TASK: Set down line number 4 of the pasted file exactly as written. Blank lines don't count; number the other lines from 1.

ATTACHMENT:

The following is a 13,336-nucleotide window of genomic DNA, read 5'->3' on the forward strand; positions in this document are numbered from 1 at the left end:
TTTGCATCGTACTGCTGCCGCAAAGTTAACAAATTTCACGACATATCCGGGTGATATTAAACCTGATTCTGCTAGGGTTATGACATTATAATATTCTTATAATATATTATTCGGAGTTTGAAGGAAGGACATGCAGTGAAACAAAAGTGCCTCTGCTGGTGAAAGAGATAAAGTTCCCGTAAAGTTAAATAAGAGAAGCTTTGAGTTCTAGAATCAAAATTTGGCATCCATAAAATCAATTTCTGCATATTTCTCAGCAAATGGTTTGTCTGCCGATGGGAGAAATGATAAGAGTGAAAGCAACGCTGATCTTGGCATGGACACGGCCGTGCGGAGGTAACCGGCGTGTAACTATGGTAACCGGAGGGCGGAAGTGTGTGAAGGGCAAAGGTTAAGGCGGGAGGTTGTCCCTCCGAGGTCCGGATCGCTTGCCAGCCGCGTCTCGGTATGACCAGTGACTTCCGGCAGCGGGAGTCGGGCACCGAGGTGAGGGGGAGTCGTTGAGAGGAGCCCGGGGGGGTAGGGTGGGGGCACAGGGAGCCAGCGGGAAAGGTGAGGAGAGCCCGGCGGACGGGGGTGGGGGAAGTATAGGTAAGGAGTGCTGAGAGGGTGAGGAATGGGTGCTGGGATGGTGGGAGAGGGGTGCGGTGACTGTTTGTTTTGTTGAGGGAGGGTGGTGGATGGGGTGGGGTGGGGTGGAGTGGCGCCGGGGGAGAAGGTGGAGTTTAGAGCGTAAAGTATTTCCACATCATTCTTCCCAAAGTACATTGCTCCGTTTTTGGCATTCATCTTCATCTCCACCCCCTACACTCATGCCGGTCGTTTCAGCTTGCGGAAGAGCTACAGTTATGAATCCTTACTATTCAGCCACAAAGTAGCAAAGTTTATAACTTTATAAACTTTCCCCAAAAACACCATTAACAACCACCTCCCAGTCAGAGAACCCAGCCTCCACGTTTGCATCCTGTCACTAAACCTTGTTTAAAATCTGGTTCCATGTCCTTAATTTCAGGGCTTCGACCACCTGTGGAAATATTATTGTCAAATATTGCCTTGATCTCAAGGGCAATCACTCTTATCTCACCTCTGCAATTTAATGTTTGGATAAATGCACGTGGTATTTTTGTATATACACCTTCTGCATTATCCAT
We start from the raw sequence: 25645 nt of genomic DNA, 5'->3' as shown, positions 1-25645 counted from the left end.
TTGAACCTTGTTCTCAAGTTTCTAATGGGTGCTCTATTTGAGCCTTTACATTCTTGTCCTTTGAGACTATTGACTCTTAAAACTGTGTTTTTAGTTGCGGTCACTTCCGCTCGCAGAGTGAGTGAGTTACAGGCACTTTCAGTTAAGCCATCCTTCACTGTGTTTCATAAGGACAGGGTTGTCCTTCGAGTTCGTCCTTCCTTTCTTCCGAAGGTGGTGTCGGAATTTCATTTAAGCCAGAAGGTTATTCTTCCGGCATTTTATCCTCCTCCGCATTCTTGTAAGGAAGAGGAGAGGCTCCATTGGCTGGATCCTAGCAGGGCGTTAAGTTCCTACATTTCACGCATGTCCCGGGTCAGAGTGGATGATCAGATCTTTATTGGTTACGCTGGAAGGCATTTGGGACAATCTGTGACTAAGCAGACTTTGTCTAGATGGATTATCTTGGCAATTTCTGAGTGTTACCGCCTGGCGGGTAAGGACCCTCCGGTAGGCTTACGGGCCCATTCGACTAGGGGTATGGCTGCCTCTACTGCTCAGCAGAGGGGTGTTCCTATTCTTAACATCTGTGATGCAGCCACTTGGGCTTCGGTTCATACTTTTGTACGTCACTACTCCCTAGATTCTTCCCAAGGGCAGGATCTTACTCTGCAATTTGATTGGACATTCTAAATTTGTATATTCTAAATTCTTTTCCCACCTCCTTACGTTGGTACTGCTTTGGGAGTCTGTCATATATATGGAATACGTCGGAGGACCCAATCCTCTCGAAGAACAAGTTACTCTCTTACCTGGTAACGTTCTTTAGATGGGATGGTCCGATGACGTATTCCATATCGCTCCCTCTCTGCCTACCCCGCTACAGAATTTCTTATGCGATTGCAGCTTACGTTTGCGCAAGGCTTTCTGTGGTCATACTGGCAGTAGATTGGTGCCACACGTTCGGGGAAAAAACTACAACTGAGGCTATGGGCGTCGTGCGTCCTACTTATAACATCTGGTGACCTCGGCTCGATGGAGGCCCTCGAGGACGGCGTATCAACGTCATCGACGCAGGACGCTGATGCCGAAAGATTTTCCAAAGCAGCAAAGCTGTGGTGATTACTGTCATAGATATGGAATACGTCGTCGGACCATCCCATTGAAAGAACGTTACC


TTGAACCTTGTTCTCAAGTTTCTAATGGGTGCTCTATTTGAGCCTTTACATTCTTGTCCTTTGAGACTATTGACTCTTAAAACTGTGTTTTTAGTTGCGGTCACTTCCGCTCGCAGAGTGAGTGAGTTACAGGCACTTTCAGTTAAGCCATCCTTCACTGTGTTTCATAAGGACAGGGTTGTCCTTCGAGTTCGTCCTTCCTTTCTTCCGAAGGTGGTGTCGGAATTTCATTTAAGCCAGAAGGTTATTCTTCCGGCATTTTATCCTCCTCCGCATTCTTGTAAGGAAGAGGAGAGGCTCCATTGGCTGGATCCTAGCAGGGCGTTAAGTTCCTACATTTCACGCATGTCCCGGGTCAGAGTGGATGATCAGATCTTTATTGGTTACGCTGGAAGGCATTTGGGACAATCTGTGACTAAGCAGACTTTGTCTAGATGGATTATCTTGGCAATTTCTGAGTGTTACCGCCTGGCGGGTAAGGACCCTCCGGTAGGCTTACGGGCCCATTCGACTAGGGGTATGGCTGCCTCTACTGCTCAGCAGAGGGGTGTTCCTATTCTTAACATCTGTGATGCAGCCACTTGGGCTTCGGTTCATACTTTTGTACGTCACTACTCCCTAGATTCTTCCCAAGGGCAGGATCTTACTCTGCAATTTGATTGGACATTCTAAATTTGTATATTCTAAATTCTTTTCCCACCTCCTTACGTTGGTACTGCTTTGGGAGTCTGTCATATATATGGAATACGTCGGAGGACCCAATCCTCTCGAAGAACAAGTTACTCTCTTACCTGGTAACGTTCTTTAGATGGGATGGTCCGATGACGTATTCCATATCGCTCCCTCTCTGCCTACCCCGCTACAGAATTTCTTATGCGATTGCAGCTTACGTTTGCGCAAGGCTTTCTGTGGTCATACTGGCAGTAGATTGGTGCCACACGTTCGGGGAAAAAACTACAACTGAGGCTATGGGCGTCGTGCGTCCTACTTATAACATCTGGTGACCTCGGCTCGATGGAGGCCCTCGAGGACGGCGTATCAACGTCATCGACGCAGGACGCTGATGCCGAAAGATTTTCCAAAGCAGCAAAGCTGTGGTGATTACTGTCATAGATATGGAATACGTCGTCGGACCATCCCATTGAAAGAACGTTACC